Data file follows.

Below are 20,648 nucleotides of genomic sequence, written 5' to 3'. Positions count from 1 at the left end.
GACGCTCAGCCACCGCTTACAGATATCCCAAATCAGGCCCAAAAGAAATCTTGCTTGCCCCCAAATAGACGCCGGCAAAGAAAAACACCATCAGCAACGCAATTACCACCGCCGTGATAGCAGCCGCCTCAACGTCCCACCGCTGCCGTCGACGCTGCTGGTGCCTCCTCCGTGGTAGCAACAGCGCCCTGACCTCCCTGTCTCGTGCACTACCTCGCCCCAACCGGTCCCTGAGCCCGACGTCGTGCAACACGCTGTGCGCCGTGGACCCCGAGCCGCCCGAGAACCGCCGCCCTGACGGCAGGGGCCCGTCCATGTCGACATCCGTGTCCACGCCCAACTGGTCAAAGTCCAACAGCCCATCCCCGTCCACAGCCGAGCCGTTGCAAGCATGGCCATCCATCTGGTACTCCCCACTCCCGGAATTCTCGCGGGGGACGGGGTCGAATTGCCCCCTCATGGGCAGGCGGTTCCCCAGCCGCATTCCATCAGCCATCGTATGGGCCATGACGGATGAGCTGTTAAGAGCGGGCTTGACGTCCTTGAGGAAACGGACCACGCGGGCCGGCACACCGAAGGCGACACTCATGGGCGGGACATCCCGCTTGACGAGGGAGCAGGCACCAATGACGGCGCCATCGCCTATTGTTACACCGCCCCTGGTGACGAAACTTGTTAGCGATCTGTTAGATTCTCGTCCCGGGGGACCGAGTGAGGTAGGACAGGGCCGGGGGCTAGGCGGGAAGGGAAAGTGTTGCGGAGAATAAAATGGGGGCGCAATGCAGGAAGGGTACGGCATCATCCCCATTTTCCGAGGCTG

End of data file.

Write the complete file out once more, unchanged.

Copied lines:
Below are 20,648 nucleotides of genomic sequence, written 5' to 3'. Positions count from 1 at the left end.
GACGCTCAGCCACCGCTTACAGATATCCCAAATCAGGCCCAAAAGAAATCTTGCTTGCCCCCAAATAGACGCCGGCAAAGAAAAACACCATCAGCAACGCAATTACCACCGCCGTGATAGCAGCCGCCTCAACGTCCCACCGCTGCCGTCGACGCTGCTGGTGCCTCCTCCGTGGTAGCAACAGCGCCCTGACCTCCCTGTCTCGTGCACTACCTCGCCCCAACCGGTCCCTGAGCCCGACGTCGTGCAACACGCTGTGCGCCGTGGACCCCGAGCCGCCCGAGAACCGCCGCCCTGACGGCAGGGGCCCGTCCATGTCGACATCCGTGTCCACGCCCAACTGGTCAAAGTCCAACAGCCCATCCCCGTCCACAGCCGAGCCGTTGCAAGCATGGCCATCCATCTGGTACTCCCCACTCCCGGAATTCTCGCGGGGGACGGGGTCGAATTGCCCCCTCATGGGCAGGCGGTTCCCCAGCCGCATTCCATCAGCCATCGTATGGGCCATGACGGATGAGCTGTTAAGAGCGGGCTTGACGTCCTTGAGGAAACGGACCACGCGGGCCGGCACACCGAAGGCGACACTCATGGGCGGGACATCCCGCTTGACGAGGGAGCAGGCACCAATGACGGCGCCATCGCCTATTGTTACACCGCCCCTGGTGACGAAACTTGTTAGCGATCTGTTAGATTCTCGTCCCGGGGGACCGAGTGAGGTAGGACAGGGCCGGGGGCTAGGCGGGAAGGGAAAGTGTTGCGGAGAATAAAATGGGGGCGCAATGCAGGAAGGGTACGGCATCATCCCCATTTTCCGAGGCTG